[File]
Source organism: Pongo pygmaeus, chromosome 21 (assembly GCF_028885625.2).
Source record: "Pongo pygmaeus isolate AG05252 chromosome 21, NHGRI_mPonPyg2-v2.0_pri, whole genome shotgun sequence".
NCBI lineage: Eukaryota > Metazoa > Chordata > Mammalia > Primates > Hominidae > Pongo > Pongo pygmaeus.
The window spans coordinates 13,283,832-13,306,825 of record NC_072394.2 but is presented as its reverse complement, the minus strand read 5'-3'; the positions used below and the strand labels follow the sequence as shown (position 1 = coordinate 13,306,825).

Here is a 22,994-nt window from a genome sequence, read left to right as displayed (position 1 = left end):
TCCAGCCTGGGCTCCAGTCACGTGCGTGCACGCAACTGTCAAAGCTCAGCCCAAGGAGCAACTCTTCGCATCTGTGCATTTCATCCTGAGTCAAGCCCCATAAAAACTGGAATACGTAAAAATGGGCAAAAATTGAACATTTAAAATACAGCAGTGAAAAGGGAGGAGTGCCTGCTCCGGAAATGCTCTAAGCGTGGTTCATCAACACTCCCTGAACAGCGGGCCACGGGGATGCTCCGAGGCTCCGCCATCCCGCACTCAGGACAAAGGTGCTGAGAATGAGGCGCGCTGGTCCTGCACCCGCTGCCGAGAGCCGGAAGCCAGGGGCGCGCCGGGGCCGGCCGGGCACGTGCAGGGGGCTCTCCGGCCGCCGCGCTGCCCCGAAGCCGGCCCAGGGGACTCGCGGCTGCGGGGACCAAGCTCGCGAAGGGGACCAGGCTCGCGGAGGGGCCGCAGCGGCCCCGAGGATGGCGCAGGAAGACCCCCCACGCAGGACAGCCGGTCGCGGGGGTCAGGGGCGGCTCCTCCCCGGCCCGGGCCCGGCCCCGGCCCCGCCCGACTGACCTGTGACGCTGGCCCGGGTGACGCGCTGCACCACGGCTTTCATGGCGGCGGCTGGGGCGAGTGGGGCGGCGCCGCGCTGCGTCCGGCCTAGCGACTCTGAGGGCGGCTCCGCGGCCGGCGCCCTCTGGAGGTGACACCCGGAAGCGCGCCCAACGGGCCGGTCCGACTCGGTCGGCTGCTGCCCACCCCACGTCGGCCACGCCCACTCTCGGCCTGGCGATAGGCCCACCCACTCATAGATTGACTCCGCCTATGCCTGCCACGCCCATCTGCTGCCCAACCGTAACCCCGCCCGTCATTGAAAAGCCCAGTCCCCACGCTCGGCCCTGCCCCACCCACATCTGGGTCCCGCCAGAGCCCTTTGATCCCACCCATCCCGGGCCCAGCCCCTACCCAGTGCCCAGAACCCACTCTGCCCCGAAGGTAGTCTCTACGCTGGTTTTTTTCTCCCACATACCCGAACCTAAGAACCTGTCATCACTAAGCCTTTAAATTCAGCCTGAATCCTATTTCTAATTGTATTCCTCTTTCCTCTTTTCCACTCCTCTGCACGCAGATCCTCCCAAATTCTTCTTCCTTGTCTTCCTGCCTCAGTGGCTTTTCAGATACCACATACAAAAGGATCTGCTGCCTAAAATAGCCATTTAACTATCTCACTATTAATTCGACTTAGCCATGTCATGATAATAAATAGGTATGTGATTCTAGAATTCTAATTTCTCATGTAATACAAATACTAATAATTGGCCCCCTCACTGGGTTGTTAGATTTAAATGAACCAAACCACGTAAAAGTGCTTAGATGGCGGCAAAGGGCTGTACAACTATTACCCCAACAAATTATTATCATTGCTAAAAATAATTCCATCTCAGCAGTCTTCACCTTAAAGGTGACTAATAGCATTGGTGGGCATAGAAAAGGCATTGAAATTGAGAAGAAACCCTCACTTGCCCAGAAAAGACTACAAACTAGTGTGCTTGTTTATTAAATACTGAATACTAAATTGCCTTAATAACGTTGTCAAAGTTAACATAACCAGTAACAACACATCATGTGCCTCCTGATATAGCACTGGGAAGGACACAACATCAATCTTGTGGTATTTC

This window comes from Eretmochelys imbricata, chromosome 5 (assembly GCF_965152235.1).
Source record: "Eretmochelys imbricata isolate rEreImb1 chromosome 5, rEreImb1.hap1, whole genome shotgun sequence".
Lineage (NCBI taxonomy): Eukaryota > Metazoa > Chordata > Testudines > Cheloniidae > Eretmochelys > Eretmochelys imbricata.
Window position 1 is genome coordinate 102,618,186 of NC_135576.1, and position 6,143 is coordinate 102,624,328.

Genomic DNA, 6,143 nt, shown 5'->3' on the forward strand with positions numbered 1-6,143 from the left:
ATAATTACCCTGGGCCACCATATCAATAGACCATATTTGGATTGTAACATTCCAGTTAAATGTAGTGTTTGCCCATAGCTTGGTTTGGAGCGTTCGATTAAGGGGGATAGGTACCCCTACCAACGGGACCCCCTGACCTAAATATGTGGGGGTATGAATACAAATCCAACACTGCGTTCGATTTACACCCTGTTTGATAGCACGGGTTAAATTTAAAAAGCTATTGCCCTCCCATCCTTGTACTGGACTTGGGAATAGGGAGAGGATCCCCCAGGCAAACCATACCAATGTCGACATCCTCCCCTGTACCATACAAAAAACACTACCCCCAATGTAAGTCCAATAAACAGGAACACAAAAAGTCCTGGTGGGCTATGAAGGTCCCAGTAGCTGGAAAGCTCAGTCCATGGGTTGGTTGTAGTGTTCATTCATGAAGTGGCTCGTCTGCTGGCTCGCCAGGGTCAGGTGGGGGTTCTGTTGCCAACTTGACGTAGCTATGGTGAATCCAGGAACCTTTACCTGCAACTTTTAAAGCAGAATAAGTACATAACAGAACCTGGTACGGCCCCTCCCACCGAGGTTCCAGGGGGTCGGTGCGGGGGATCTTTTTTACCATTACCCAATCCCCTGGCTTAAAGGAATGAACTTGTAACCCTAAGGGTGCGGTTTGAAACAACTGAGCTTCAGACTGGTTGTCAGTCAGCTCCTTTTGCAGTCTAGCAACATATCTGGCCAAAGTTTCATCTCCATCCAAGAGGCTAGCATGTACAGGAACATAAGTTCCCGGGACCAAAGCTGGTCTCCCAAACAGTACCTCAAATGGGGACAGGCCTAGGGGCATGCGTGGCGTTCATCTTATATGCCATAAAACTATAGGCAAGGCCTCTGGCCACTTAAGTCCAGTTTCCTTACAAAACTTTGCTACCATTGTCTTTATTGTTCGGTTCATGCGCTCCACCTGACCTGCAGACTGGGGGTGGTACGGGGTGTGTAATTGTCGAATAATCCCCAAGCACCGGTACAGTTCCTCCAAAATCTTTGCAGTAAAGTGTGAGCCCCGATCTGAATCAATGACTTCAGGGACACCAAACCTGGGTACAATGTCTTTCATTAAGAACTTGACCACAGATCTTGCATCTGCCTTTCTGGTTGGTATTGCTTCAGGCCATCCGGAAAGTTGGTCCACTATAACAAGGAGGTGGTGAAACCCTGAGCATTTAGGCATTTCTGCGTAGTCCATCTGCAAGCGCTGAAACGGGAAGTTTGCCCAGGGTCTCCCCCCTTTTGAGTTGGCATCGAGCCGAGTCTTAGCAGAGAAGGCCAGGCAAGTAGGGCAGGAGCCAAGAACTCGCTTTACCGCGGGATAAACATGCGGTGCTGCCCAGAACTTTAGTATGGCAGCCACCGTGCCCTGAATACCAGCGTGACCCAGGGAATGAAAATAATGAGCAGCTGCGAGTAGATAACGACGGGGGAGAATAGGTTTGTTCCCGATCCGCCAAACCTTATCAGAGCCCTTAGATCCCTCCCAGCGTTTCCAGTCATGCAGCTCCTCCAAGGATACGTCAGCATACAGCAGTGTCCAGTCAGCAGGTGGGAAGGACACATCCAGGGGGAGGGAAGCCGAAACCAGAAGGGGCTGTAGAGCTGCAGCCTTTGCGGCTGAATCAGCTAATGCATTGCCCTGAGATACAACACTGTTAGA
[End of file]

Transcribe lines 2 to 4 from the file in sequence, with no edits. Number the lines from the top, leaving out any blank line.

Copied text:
Source record: "Pongo pygmaeus isolate AG05252 chromosome 21, NHGRI_mPonPyg2-v2.0_pri, whole genome shotgun sequence".
NCBI lineage: Eukaryota > Metazoa > Chordata > Mammalia > Primates > Hominidae > Pongo > Pongo pygmaeus.
The window spans coordinates 13,283,832-13,306,825 of record NC_072394.2 but is presented as its reverse complement, the minus strand read 5'-3'; the positions used below and the strand labels follow the sequence as shown (position 1 = coordinate 13,306,825).